A subterranean first for Grand Designs: The Streets
Tim creates a home with a basement workshop for cars and motorbikes
In the second episode of Grand Designs: The Streets, Kevin returns to the Oxfordshire self and custom-build site Graven Hill to meet Tim, who plans to move out of his one-bedroomed flat after buying a superior plot with a countryside view.
He wants to build a two-storey, three-bedroom house with a spacious basement providing plenty of room for motorbikes and cars
To save costs, Tim enlists the help of his father Michael to help with the building work. He aims to keep within a budget of £500,000 to £600,000, but the project proves challenging and the budget is at risk.
Upside down layout
The construction of Tim’s home involves using Insulated Concrete Formwork (ICF). This is where hollow Styrofoam blocks stack on top of one another, after which they are filled with concrete.
Steel beams set at different heights form the roof structure, which is covered in steel sheets. The house has curved walls and windows, giving it an Art Deco look, and is clad in a combination of timber cladding and render.
The basement – a first for Graven Hill – incudes a garage and workshop complete with a car lift and a powered raised platform so that Tim can work on motorbikes with ease.
The ground floor includes three bedrooms each with an ensuite-bathroom and the first floor has a completely open-plan, double-height living space. At the back of the house, there’s a small balcony overlooking the garden, while a full-width balcony at the front makes the most of the countryside views.
After waiting months for planning permission approval, the excavation of several tonnes of soil was carried out in just a few weeks.
Once the earth was out, work on the basement walls began, but couldn’t continue until the car lift was in place – due to the need for crane access.
Measurements had been with the aim of leaving a 30mm gap either side of the entrance point for the lift, but when the five-tonne mechanism arrived it was too big. This was rectified by a metal section being sawn off at one end, and reattached when the lift was in the right place.
Once the walls were built, and the steel roof beams lowered in by crane, Tim and Michael began work on the timber support structure. Their mood was positive and the roof support structure was almost completed ahead of schedule.
Cold and wet weather was imminent so Tim and Michael tried to protect their progress before the arrival of rain with a waterproof membrane but this was attached the wrong way around and the site suffered significant water damage on the plywood ingress. The error set the build back by six weeks.
As a result of this setback they decided to hire a professional builder whose team took over the work by removing all damaged plywood and fitting a new waterproof membrane.
The curved, steel roof went up without any issues but the windows were more problematic for the new building team. They were asked to measure the windows themselves rather than the regular practice of the glazing company measuring the frames themselves.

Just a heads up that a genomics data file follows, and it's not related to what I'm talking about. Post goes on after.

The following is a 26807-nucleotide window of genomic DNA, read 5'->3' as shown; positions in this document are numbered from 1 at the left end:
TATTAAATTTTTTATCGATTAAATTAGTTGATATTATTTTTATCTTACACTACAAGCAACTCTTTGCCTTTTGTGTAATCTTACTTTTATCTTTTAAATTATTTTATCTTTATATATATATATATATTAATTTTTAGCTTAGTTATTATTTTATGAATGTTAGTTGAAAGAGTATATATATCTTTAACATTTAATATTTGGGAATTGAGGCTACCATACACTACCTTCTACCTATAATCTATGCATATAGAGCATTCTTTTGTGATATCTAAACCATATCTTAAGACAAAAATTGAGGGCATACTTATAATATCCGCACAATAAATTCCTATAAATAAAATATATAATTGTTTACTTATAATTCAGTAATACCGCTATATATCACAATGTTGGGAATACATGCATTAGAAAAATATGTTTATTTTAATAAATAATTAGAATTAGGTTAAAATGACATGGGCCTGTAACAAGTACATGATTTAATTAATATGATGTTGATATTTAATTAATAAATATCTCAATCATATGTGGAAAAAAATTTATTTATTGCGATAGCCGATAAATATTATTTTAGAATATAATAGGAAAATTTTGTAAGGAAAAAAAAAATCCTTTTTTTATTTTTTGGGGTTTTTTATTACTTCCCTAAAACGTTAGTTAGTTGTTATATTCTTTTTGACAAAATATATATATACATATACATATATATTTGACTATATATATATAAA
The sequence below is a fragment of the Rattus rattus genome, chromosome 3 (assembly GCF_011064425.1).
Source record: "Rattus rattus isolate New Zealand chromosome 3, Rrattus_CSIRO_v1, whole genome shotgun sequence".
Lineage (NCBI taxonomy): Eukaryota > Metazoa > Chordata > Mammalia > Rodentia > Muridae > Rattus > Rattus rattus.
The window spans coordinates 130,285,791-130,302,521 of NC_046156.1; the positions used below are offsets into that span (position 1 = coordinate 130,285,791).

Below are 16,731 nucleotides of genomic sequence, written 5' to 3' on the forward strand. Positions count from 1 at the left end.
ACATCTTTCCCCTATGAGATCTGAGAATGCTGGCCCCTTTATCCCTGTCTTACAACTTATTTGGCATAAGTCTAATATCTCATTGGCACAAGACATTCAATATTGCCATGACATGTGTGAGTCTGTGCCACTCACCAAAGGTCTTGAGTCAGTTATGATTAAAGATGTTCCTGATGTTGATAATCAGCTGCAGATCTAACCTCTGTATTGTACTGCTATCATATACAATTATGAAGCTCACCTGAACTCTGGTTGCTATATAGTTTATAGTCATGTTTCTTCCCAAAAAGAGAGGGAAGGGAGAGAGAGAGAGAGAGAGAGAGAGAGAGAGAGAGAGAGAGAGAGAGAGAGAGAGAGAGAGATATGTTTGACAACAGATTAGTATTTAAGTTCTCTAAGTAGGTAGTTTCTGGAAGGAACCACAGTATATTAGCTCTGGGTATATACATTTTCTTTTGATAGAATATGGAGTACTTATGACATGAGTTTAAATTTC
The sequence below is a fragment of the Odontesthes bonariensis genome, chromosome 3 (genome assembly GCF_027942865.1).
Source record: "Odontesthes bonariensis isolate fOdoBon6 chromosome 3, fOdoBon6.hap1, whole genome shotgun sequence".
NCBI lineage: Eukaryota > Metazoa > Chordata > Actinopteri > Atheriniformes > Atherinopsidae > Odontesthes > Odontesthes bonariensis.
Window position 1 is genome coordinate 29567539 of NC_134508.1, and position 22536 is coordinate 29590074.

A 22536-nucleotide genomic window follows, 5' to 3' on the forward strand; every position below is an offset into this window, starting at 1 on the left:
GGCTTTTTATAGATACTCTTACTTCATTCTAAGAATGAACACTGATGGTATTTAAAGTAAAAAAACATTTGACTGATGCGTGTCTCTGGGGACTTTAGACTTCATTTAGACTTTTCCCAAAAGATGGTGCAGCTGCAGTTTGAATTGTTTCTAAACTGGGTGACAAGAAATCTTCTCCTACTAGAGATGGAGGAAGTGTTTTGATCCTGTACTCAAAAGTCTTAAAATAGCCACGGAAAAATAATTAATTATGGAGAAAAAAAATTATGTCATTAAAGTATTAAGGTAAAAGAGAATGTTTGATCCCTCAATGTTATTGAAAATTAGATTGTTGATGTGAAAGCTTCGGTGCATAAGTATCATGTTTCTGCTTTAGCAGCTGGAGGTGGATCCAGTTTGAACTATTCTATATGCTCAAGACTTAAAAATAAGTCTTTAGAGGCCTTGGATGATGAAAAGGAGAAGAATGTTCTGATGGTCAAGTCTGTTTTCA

The building team were reluctant to do this as the irregular curves meant the evaluation was not a straightforward task. Months passed with no progress from the window company.
A partial finish
With no glass on the structure, building work nearly halted as no construction could continue on rooms exposed to moisture meaning the only areas that could progress were the basement and bathroom.
When Kevin returned he discovered Tim and Michael had decided to go with another glazing company but the exterior remained unfinished.
The carport was completed with exposed brick walls and the basement workshop finished with industrial floor tiles, fine joinery walls and mitred plywood. The above floors remained largely unfinished with the exception of a modern bathroom.
The fragmented completion may have been disappointing but the effort from the pair was not lost on Kevin. ‘How do you know what a self-build looks like? A self-build is idiosyncratic. It is adventurous. And it is usually unfinished,’ he said.
Tim bought a premium plot at Graven Hill which offers a spectacular countryside view 🌳
— granddesigns (@granddesigns) May 23, 2023
The Streets revisits Jatinder
Kevin revisited Jatinder who was unable to complete his build at Graven Hill as the resin floor could not be applied due to a high moisture content in the air.
Thankfully, Jatinder has now finished the build and finally has his dream of living in a Hollywood-style home in the Oxfordshire countryside.
The three-bedroomed, three storey property was constructed by timber panels and steel beams. The living room with terrace sits on the first floor with advantageous views over the countryside.
There are two guest bedrooms, a home gym and utility room on the ground floor. A mezzanine office and main suite with balcony are on the top floor.
The ground floor to the top floor ceiling is 5.1m which results in an impressive staircase with large, pendant lighting. Jatinder has installed a grouped lighting system that can change the ambience of the whole house at the push of a button.
Kevin was impressed with the outcome of the sharp and contemporary home and the tenacity of its owner. ‘This place represents ambition,’ he said.
Remember Jitinder from last series?
— granddesigns (@granddesigns) May 23, 2023